# (For c-FastICA) On covariance and pseudocovariance matrix of a complex random vector

I am currently studying complex FastICA and the paper says that

Suppose $$\mathbf{s}$$ is a $$n\times1$$ complex random vector. If $$\mathbf{s}$$ has zero mean, unit variance, and uncorrelated real and imaginary part of equal variances, then $$E[\mathbf{s}\mathbf{s}^H]=\mathbf{I}_n$$ and $$E[\mathbf{s}\mathbf{s}^T]=\mathbf{0}_n$$.

I don't quite get how $$E[\mathbf{s}\mathbf{s}^H]=\mathbf{I}_n$$ and $$E[\mathbf{s}\mathbf{s}^T]=\mathbf{0}_n$$ come about from the conditions.

We have the covariance matrix as \begin{align} \operatorname{cov}(\mathbf{s}) &= E[\mathbf{s}\mathbf{s}^H]-E[\mathbf{s}]E[\mathbf{s}^H] \\ &= E[\mathbf{s}\mathbf{s}^H]-\mathbf{0}_{n\times1}\mathbf{0}_{1\times n}\\ &= E[\mathbf{s}\mathbf{s}^H]\\ \end{align} and the pseudocovariance \begin{align} \operatorname{pcov}(\mathbf{s}) &= E[\mathbf{s}\mathbf{s}^T]-E[\mathbf{s}]E[\mathbf{s}^T] \\ &= E[\mathbf{s}\mathbf{s}^T]-\mathbf{0}_{n\times1}\mathbf{0}_{1\times n}\\ &= E[\mathbf{s}\mathbf{s}^T]\\ \end{align} I don't quite get how to equate the last line of covariance matrix to identity and the pseucovariance to zero.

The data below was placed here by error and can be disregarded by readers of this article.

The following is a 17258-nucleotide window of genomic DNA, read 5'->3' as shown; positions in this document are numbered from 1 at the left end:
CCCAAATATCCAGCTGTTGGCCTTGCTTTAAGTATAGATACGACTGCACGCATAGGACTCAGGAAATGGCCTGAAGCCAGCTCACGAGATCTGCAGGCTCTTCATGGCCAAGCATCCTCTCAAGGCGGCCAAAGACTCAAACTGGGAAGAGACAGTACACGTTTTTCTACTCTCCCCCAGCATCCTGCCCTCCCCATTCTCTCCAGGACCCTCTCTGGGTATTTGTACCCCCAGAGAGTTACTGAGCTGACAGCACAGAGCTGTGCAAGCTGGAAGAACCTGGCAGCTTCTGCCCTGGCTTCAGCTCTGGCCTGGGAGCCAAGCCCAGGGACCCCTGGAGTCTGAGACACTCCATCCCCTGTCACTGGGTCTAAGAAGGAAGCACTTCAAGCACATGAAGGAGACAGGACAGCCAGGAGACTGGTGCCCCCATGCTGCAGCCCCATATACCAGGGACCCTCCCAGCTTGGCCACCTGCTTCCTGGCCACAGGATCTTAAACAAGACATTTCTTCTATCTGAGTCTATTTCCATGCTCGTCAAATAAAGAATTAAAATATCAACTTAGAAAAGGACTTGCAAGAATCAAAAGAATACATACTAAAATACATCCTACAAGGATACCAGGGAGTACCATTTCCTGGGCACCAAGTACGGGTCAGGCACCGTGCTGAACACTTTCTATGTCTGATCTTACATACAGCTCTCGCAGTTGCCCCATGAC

If I were to write out the matrix, \begin{align} E[\mathbf{s}\mathbf{s}^H] &=E\left\{\begin{bmatrix} s_1s_1^* & s_1s_2^* &\cdots & s_1s_n^*\\ s_2s_1^* & s_2s_2^* &\cdots & s_2s_n^*\\ \vdots & \vdots &\ddots & \vdots\\ s_ns_1^* & s_ns_2^* &\cdots & s_ns_n^*\\ \end{bmatrix}\right\} \end{align} and \begin{align} E[\mathbf{s}\mathbf{s}^T] &=E\left\{\begin{bmatrix} s_1s_1 & s_1s_2 &\cdots & s_1s_n\\ s_2s_1 & s_2s_2 &\cdots & s_2s_n\\ \vdots & \vdots &\ddots & \vdots\\ s_ns_1 & s_ns_2 &\cdots & s_ns_n\\ \end{bmatrix}\right\} \end{align} I still can't quite figure how all of these eventually becomes identity and zeros.

You have

$$E[s_ks_k^*]=E[|s_k|^2]=1$$

because the complex random variables $$s_k$$ have zero mean and unit variance. That means that all elements of the main diagonal of $$E[\mathbf{s}\mathbf{s}^H]$$ equal $$1$$. Furthermore, with $$s_k=x_k+jy_k$$we have

\begin{align}E[s_ks^*_l]&=E[x_kx_l+y_ky_l+j(x_ly_k-x_ky_l)]\\&=E[x_kx_l]+E[y_ky_l]+jE[x_ly_k]-jE[x_ky_l]\\&=0,\qquad k\neq l\end{align}

because real and imaginary parts are uncorrelated. Consequently, all off-diagonal elements of $$E[\mathbf{s}\mathbf{s}^H]$$ are zero.

The off-diagonal elements of $$E[\mathbf{s}\mathbf{s}^T]$$ are zero for the same reason. (There's just a sign difference in the sum of the expectations, but since each of them is zero the result is the same). The main diagonal elements are

\begin{align}E[s_k^2]&=E[x_k^2-y_k^2+2jx_ky_k]\\&=E[x_k^2]-E[y_k^2]+2jE[x_ky_k]\\&=0\end{align}

because real and imaginary parts are uncorrelated, and they have equal variance, i.e., $$E[x_k^2]=E[y_k^2]$$.